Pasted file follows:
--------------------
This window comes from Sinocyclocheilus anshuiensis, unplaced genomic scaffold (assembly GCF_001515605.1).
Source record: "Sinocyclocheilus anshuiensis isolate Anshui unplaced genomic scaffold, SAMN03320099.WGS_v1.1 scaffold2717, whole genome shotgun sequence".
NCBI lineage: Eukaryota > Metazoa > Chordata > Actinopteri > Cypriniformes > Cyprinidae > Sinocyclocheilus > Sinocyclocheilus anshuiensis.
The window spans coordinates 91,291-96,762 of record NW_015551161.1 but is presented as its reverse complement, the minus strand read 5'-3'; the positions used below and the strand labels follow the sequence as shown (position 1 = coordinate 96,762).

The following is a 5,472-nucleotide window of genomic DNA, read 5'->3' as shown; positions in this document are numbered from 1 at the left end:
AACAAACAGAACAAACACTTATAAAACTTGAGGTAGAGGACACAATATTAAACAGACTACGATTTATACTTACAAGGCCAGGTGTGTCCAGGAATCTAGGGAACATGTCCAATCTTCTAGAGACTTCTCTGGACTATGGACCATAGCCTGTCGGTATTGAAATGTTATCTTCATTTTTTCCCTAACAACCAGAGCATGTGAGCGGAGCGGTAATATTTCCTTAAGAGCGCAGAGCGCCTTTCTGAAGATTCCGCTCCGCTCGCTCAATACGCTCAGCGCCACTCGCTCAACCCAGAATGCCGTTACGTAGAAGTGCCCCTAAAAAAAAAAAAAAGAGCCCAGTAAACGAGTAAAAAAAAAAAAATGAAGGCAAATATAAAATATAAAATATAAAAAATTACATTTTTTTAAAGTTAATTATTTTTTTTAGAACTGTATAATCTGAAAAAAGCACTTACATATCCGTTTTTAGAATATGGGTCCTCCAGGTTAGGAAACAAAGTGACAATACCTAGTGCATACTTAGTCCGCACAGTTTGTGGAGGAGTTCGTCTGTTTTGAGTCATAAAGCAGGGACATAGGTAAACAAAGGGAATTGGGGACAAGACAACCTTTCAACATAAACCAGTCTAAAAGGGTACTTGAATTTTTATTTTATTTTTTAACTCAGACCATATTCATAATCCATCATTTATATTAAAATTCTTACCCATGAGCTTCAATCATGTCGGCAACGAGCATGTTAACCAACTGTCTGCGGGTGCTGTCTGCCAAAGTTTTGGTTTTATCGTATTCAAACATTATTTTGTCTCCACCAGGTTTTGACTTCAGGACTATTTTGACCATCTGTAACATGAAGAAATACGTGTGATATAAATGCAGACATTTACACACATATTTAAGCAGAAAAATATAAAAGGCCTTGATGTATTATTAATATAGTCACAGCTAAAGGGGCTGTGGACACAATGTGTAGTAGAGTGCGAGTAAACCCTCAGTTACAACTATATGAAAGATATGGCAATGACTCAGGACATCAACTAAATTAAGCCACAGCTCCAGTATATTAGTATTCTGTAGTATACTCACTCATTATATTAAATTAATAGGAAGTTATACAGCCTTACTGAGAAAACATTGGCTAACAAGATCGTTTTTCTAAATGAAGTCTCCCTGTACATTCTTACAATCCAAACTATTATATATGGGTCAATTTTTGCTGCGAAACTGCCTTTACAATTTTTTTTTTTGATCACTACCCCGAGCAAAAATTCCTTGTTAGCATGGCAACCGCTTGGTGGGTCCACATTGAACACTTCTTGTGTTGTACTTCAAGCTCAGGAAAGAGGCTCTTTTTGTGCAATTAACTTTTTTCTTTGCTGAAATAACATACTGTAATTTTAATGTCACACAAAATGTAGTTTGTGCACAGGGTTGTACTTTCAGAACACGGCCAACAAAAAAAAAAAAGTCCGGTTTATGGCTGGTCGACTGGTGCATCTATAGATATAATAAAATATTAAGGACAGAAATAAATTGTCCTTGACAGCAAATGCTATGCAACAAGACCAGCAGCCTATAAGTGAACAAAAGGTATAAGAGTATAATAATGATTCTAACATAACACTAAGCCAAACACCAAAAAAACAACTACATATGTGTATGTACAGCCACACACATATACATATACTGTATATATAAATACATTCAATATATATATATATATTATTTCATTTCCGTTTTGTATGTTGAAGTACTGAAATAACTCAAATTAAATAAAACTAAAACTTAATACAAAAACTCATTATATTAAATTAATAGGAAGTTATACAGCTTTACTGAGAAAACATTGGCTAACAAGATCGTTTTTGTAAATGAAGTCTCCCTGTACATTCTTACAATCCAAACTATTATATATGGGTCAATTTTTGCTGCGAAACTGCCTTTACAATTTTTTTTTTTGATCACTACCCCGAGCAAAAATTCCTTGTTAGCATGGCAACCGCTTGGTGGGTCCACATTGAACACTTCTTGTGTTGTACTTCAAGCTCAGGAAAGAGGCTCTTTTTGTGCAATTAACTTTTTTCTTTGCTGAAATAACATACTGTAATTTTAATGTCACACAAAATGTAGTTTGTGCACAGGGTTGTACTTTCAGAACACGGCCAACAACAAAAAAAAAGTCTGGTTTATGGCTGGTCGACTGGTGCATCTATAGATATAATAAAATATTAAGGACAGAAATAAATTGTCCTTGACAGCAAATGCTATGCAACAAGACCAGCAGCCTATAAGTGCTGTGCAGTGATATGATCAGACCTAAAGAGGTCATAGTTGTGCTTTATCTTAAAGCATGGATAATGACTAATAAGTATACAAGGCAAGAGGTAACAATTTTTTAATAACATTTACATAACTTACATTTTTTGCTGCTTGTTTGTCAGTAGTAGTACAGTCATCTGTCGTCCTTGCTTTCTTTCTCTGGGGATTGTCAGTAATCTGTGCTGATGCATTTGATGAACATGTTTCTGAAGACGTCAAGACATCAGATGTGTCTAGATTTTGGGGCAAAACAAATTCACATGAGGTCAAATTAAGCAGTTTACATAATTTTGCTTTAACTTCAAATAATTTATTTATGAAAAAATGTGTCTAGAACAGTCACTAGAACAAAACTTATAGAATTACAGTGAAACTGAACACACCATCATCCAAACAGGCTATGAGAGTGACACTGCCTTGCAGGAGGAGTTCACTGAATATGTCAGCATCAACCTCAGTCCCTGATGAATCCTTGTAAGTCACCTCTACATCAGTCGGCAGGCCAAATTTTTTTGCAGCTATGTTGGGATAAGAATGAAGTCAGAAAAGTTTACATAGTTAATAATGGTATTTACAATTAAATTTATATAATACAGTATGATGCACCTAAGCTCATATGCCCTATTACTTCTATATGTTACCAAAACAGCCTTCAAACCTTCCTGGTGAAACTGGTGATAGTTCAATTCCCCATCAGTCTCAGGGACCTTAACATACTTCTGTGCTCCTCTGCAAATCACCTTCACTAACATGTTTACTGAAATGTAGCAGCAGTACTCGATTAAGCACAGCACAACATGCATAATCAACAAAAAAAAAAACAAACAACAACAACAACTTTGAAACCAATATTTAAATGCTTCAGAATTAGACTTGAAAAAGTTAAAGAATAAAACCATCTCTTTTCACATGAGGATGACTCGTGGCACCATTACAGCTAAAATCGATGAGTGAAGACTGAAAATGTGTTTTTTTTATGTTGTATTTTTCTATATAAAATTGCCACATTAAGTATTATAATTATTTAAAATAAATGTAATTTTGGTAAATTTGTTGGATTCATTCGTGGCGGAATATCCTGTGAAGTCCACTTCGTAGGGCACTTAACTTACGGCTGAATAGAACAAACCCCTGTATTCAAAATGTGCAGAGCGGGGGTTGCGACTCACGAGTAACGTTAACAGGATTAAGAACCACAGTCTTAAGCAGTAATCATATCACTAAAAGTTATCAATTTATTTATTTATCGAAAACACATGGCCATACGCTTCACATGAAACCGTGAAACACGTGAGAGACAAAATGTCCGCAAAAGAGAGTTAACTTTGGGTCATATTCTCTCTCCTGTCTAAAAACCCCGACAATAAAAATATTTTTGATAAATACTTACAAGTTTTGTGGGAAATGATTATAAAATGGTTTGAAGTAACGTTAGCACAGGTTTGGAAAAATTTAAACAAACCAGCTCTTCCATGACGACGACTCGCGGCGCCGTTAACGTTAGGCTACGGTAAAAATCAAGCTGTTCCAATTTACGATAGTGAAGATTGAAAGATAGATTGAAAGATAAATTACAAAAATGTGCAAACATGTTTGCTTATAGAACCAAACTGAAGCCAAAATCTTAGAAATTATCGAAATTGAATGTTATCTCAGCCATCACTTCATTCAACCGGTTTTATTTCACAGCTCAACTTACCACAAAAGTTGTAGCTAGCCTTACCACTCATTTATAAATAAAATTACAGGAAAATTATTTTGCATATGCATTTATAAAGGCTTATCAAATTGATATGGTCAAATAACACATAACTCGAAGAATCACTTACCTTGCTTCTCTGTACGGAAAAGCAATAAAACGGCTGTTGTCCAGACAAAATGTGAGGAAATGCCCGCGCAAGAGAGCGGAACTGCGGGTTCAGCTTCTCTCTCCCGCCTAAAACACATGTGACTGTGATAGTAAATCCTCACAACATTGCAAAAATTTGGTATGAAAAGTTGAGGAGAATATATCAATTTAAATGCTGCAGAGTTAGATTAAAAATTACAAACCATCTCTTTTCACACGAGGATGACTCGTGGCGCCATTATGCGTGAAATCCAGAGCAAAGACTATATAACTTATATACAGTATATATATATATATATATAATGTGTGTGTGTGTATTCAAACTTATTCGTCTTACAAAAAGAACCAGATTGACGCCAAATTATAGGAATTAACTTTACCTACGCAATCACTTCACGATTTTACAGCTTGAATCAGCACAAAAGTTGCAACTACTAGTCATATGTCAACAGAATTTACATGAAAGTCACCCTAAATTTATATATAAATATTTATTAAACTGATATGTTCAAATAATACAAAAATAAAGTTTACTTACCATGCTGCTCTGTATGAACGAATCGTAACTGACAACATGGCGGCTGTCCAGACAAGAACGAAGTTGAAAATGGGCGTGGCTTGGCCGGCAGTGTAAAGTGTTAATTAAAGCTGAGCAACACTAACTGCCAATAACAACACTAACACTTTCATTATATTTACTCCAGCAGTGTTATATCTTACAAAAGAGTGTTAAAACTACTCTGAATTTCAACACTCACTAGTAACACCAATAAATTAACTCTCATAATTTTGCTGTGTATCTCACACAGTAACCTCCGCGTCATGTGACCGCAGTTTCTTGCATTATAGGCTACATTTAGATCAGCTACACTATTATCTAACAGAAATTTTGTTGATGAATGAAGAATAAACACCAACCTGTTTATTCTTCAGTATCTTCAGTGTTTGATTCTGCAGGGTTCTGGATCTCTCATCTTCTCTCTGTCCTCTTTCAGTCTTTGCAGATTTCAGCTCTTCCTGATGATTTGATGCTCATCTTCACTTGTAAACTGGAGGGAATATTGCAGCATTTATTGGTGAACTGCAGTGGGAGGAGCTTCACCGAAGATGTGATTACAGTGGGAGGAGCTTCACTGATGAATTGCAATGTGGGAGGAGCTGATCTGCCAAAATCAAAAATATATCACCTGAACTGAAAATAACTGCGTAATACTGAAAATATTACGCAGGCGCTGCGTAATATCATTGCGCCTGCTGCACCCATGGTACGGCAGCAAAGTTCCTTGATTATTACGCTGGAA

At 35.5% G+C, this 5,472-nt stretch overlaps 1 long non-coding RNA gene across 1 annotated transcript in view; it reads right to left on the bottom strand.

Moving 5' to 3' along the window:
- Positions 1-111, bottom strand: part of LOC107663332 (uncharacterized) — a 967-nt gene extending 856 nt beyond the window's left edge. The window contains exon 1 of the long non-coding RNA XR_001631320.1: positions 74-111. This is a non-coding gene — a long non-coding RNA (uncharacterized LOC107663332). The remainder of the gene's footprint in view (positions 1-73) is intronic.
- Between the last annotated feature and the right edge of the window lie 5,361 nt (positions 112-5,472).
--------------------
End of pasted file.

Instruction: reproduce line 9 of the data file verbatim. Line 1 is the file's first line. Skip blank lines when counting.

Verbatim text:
- Positions 1-111, bottom strand: part of LOC107663332 (uncharacterized) — a 967-nt gene extending 856 nt beyond the window's left edge. The window contains exon 1 of the long non-coding RNA XR_001631320.1: positions 74-111. This is a non-coding gene — a long non-coding RNA (uncharacterized LOC107663332). The remainder of the gene's footprint in view (positions 1-73) is intronic.